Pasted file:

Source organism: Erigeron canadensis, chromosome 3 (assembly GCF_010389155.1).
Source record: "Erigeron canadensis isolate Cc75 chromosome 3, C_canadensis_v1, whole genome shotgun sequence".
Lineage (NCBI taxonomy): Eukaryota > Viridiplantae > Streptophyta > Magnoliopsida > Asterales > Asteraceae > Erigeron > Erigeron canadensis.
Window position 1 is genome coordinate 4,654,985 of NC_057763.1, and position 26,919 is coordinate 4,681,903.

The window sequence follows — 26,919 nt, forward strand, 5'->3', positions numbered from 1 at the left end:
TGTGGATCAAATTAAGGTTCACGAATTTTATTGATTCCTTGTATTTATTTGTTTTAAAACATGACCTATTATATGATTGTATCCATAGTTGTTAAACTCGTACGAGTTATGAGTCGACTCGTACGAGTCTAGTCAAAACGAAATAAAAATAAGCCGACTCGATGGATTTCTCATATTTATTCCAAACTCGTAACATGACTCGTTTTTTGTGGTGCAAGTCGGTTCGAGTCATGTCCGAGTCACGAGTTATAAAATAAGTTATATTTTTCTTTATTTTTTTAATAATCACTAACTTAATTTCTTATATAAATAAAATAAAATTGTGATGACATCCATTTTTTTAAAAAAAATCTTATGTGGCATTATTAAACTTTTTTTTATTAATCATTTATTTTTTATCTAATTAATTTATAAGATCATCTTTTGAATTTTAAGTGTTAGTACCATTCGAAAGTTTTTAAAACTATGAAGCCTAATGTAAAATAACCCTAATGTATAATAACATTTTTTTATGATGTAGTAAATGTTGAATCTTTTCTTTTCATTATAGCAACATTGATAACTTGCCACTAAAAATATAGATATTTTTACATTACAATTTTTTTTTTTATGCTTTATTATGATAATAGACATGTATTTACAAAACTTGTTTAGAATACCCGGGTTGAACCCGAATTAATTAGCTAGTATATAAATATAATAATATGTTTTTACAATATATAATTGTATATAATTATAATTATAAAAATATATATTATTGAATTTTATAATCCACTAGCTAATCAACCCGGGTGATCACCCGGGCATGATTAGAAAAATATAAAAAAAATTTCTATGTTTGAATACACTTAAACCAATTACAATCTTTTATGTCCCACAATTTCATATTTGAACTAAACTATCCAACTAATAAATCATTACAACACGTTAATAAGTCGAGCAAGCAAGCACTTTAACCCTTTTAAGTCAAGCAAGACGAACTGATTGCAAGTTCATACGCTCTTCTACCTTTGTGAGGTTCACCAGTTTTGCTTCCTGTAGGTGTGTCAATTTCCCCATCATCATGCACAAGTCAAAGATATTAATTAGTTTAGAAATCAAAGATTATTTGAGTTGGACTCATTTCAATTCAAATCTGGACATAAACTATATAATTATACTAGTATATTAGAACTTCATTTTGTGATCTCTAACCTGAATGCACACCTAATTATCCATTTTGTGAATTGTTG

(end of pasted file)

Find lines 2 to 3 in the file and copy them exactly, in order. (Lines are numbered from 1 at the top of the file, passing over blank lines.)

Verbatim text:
Source record: "Erigeron canadensis isolate Cc75 chromosome 3, C_canadensis_v1, whole genome shotgun sequence".
Lineage (NCBI taxonomy): Eukaryota > Viridiplantae > Streptophyta > Magnoliopsida > Asterales > Asteraceae > Erigeron > Erigeron canadensis.